Using a groundbreaking new robotic arm, a 52-year-old woman paralysed from the neck down has been able to feed herself, and even give a high-five to doctors, with the help of electrodes implanted in her brain.
Jan Scheuermann was diagnosed with a degenerative brain disorder 13 years ago.
Doctors at the University of Pittsburgh Medical Centre were able to implant electrodes in her brain, so she could operate the advanced robotic arm.
For Scheuermann and a team of researchers, accomplishing these seemingly ordinary tasks demonstrated for the first time that a person with longstanding quadriplegia can manoeuvre a mind-controlled, human-like robot arm in seven dimensions (7D) to consistently perform many of the natural and complex motions of everyday life.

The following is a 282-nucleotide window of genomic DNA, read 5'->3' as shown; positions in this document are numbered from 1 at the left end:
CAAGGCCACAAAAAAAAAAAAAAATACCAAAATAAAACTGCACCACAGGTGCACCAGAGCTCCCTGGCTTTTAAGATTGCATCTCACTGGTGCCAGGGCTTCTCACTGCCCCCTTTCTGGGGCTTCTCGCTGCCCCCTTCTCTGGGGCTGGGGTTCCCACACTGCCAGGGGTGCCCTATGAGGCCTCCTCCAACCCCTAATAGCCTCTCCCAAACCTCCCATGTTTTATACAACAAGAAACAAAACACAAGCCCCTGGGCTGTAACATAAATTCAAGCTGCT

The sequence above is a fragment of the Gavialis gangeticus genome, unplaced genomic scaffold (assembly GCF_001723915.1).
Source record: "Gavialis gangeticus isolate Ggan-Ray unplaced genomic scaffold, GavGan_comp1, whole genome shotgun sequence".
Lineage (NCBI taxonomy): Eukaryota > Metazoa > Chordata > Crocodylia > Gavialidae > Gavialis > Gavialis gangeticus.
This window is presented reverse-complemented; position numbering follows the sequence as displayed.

In a study published in The Lancet, researchers described the brain-computer interface (BCI) technology and training programs which allowed Scheuermann of Whitehall Borough in Pittsburgh to intentionally move an arm, turn and bend a wrist, and close a hand for the first time in nine years.
“This is a spectacular leap toward greater function and independence for people who are unable to move their own arms,” said investigator Andrew B. Schwartz in a statement.
“This technology, which interprets brain signals to guide a robotic arm, has enormous potential that we are continuing to explore. Our study has shown us that it is technically feasible to restore ability,” said Schwartz.
In 1996, Scheuermann was a 36-year-old mother of two young children. Within two years, her legs and arms progressively weakened to the point that she required a wheelchair, as well as an attendant to assist her with dressing, eating, bathing and day-to-day activities.
A friend pointed out an October 2011 video on another research study, in which a man who sustained a spinal cord injury that left him with quadriplegia, moved items on a computer screen and ultimately reached out with a robotic arm to touch his girlfriend.